Top EU Court Decision Re-Aligns Payments And E-Money Requirements

February 27, 2024
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The Court of Justice of the European Union last week ruled on a case between the Bank of Lithuania and a payment institution, with the outcome being that payment institutions are able to hold customer funds much longer than previously established.

The Court of Justice of the European Union (CJEU) last week ruled on a case between the Bank of Lithuania and a payment institution, with the outcome being that payment institutions are able to hold customer funds much longer than previously established.

ruling made in favour of Lithuanian payment institution ABC Projektai looks set to reset licensing requirements for EU member states, which has often divided national regulators in the EU.

The Bank of Lithuania had revoked the licence of ABC Projektai in 2020, as in the central bank’s view, it was issuing e-money without being authorised as an e-money institution. 

The central bank, which oversees one of the EU’s largest concentrations of payment and e-money firms, said that ABC Projektai had retained customers’ funds for longer than the time required for the execution of payment transactions.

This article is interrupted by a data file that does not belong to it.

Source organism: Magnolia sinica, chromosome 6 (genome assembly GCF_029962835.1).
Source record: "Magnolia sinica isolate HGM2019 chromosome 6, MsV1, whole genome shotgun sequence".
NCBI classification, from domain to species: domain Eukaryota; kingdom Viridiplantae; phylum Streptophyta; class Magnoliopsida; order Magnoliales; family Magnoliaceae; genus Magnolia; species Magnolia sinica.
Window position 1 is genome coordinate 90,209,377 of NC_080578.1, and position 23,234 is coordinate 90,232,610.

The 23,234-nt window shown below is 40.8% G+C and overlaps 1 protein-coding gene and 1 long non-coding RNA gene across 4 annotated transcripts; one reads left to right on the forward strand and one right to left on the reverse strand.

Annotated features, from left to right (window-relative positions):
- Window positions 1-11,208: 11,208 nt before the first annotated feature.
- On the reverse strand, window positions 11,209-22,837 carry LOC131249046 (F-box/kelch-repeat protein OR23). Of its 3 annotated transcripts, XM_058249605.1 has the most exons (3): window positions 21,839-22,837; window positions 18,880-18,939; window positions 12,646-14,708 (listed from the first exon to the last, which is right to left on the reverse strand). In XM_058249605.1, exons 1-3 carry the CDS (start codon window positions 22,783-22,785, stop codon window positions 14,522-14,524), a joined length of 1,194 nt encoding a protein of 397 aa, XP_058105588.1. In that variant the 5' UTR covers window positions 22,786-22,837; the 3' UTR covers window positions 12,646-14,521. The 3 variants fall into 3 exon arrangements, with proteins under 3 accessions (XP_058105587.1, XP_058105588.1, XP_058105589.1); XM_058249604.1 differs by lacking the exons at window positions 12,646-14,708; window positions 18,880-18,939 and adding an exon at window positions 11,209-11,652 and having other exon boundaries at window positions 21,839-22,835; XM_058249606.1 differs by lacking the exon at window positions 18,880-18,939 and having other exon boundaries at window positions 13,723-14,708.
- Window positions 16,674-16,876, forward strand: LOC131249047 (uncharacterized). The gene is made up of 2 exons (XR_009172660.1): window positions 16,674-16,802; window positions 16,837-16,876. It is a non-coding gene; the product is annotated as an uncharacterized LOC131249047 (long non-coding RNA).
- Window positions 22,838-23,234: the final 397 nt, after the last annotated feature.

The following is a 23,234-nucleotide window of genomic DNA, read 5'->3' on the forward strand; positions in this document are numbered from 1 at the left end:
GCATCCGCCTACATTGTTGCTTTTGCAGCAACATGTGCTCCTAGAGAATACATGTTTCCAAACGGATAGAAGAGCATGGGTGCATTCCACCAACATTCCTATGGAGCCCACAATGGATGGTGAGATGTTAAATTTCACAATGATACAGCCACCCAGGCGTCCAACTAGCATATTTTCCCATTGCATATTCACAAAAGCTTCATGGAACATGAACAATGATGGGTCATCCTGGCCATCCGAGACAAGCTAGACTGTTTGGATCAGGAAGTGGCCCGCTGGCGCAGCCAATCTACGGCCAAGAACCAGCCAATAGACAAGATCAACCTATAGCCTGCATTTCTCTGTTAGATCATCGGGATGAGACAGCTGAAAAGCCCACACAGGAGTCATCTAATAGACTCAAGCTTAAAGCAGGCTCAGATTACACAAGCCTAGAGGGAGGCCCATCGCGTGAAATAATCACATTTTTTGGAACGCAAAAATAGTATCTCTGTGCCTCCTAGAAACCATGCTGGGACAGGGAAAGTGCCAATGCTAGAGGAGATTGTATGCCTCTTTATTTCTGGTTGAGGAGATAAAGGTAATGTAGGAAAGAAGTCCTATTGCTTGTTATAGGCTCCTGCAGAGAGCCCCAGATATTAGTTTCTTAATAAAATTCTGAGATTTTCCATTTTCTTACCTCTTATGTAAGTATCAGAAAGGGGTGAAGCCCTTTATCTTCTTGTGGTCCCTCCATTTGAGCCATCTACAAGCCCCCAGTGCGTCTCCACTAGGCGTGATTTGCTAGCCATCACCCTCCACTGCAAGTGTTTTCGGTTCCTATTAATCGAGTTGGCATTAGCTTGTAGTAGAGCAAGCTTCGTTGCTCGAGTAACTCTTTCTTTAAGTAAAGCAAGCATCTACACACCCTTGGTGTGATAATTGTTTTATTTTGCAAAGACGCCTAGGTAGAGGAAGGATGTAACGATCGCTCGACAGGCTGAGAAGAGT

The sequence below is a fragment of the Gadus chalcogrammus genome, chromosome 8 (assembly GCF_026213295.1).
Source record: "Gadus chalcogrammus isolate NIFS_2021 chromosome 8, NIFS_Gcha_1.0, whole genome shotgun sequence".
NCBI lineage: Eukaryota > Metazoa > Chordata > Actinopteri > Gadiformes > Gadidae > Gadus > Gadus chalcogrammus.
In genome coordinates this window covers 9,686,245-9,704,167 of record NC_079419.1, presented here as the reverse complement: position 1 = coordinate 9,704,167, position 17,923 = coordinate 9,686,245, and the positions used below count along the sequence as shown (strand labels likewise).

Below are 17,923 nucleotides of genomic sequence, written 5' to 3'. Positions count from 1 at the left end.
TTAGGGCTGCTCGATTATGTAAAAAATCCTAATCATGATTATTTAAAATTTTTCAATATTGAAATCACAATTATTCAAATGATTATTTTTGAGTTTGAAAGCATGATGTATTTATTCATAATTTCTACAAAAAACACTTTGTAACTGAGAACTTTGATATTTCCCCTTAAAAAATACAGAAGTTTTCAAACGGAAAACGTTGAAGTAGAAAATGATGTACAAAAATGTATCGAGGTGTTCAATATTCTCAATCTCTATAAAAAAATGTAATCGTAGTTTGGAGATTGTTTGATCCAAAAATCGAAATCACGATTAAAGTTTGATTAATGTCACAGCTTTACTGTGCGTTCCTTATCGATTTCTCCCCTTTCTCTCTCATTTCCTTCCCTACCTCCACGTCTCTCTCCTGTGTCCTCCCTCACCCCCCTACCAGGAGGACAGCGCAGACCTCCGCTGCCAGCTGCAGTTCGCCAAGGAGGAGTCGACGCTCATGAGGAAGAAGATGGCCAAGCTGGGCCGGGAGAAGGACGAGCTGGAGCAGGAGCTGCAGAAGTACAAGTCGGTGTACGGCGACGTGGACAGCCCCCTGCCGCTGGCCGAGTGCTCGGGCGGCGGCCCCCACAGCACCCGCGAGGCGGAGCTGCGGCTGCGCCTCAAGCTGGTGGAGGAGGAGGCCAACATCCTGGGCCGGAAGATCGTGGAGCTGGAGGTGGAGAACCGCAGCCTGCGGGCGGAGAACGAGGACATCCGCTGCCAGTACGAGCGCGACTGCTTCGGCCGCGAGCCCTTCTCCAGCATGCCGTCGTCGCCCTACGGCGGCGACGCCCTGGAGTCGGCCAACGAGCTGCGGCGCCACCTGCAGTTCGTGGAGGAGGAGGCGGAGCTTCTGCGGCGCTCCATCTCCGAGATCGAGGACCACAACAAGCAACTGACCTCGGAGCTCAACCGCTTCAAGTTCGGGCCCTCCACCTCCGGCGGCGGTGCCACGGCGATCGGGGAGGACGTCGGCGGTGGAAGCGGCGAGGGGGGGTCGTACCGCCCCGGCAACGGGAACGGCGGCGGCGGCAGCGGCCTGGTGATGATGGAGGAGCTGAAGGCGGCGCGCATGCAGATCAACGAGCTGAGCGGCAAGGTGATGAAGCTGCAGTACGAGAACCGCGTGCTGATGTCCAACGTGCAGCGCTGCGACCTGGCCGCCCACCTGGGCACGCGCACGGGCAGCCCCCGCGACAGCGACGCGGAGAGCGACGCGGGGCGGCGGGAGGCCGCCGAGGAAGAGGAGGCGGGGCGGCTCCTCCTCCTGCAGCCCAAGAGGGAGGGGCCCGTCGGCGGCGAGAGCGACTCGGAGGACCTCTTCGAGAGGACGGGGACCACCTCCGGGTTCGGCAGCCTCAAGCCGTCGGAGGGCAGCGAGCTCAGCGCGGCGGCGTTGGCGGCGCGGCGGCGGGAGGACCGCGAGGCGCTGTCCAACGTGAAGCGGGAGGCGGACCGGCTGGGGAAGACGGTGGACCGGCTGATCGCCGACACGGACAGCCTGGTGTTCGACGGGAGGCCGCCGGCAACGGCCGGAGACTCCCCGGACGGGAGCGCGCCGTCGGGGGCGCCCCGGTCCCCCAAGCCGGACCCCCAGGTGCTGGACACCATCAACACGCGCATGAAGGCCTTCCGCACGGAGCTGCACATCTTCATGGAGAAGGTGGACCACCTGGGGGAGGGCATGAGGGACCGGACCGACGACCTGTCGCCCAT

Outgoing payments, meanwhile, did not take place for several days or, in some cases, months and, in the authority’s view, this amounted to the issuance of e-money, which was disputed by ABC Projektai.

The CJEU said in its final ruling that no provision of the revised Payment Services Directive (PSD2) “precludes funds from being credited in advance to a payment account for the purpose of executing future payment orders, including payment orders not yet specified, or lays down any time limit within which, after such an account has been credited with a certain amount, that amount must be used for the purposes of a payment transaction”.

“It is basically blurring the difference between payment service providers and e-money institutions,” said Kenan Haskovic, a payments compliance professional. “I am curious to see how the regulators will interpret this ruling, but it could remove the need for e-money institutions to a certain level.”

What changes?

From the legal perspective, “this is noteworthy”, according to Emanuel Van Praag, counsel at Kennedy Van der Laan law firm. “There has been a huge debate over what payments and e-money institutions are allowed to and what would require a licence as a credit institution,” he said. 

Van Praag pointed out that, as it stands, firms have to operate as a bank to be able to hold funds for longer and therefore easily facilitate the functioning of ordinary payment accounts. “Many other parties want to do the same thing but don't want to be a bank due to the compliance burden.”